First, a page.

Accessibility Services

Frequently Asked Questions

Disability support services are obtained through the Monahan Learning Center (MLC) located in Knowles Hall. There are various factors involved in determining a student's eligibility. To receive services and accommodations at Northeastern or to get information regarding eligibility of services, a student must notify the institution's transition specialist and initiate the process for determining their eligibility for accommodations.
The transition specialist is responsible for determining a student's eligibility for disability services. There are various factors involved in determining accommodations for each eligible student, including the Americans with Disabilities Act (ADA), Section 504 of the Rehabilitation Act and the student's diagnosis and documentation of strengths and weaknesses.
The MLC does not conduct learning disability testing; however, we can provide you with a list of professionals in the area that do learning disability assessments. The student is responsible for costs associated with any assessments.
No. Affiliation with Accessibility Services through the MLC is confidential and not part of a student's official academic record.
No, there are no fees for reasonable accommodations. Accommodations are required by law and are the responsibility of the college.
To receive accommodations at Northeastern, a student must provide current documentation from an appropriate licensed professional regarding their disability and its impact in an academic setting. A student's Individual Education Plans (IEP) and 504 Plan are accepted by Northeastern as relevant documentation, although these documents do not guarantee any specific accommodation.

Sufficient documentation must:

  • State the specific disability, as diagnosed.
  • Provide relevant educational, developmental, and medical history.
  • Describe the comprehensive testing and techniques used to arrive at the diagnosis, including evaluation date[s] and test results with sub-test scores. For example, for a student with a learning disability, measures of cognitive ability, academic achievement, and information processing are usually necessary.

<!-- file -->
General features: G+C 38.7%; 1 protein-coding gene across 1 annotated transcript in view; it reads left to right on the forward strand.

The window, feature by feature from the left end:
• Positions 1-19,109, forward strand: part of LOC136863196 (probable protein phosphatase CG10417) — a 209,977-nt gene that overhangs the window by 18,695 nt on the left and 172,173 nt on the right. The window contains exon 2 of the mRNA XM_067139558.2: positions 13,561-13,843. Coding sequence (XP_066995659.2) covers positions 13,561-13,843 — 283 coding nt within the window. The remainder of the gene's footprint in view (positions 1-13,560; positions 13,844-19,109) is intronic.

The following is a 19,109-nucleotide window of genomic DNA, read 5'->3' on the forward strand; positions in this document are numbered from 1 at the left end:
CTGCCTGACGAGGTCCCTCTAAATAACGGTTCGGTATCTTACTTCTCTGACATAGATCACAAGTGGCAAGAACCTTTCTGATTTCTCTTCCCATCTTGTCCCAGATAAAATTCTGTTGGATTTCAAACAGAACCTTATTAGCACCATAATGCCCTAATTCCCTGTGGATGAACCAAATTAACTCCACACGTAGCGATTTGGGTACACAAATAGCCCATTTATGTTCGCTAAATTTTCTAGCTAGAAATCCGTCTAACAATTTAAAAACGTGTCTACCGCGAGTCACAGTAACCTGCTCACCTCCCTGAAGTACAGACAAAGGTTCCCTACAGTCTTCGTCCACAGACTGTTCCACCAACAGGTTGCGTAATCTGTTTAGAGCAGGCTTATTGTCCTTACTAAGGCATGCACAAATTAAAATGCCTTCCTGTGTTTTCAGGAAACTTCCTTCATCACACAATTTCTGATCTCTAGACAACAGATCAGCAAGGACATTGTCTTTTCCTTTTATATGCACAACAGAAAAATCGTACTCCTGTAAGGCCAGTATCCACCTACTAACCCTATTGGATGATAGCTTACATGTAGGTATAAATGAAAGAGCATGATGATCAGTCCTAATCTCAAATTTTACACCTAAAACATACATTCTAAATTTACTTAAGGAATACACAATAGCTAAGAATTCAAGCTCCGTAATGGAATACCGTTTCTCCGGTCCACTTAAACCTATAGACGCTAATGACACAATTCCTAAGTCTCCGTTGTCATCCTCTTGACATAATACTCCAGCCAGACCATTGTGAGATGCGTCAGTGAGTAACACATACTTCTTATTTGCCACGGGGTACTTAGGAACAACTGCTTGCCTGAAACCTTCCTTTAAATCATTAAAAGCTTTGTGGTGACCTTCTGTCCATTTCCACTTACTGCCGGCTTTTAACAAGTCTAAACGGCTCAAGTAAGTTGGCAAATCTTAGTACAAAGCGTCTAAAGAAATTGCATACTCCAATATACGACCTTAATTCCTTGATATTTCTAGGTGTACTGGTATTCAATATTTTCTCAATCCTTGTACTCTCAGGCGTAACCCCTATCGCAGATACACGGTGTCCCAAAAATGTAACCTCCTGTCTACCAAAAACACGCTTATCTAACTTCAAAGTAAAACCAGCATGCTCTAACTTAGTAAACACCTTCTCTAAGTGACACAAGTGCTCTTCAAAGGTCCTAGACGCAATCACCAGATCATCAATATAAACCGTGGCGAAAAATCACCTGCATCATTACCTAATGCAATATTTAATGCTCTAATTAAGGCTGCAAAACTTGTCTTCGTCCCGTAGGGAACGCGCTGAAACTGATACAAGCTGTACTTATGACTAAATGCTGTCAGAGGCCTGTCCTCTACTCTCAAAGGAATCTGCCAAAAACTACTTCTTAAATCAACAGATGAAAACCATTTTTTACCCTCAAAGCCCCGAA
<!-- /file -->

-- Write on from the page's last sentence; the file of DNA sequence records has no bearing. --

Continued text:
• Describe the functional limitations (how the disability impacts learning). 
  • Establish the professional credentials of the evaluator, including information about license or certification and area of specialization.

Northeastern has the right to deny any requests for accommodations, academic adjustments, and/or auxiliary services if the documentation demonstrates that they are not warranted or if a student fails to provide appropriate documentation.

The purpose of accommodations is to allow the student to demonstrate his or her knowledge of the subject matter rather than measure the disability. Accommodations are not provided to lower program and/or class standards, but to "level the playing field" and prevent intentional or unintentional discrimination against persons with disabilities.

Examples of possible accommodations:

  • Extended time to take tests.
  • Alternative testing area.
  • Reader for tests.
  • Note-taker for classes.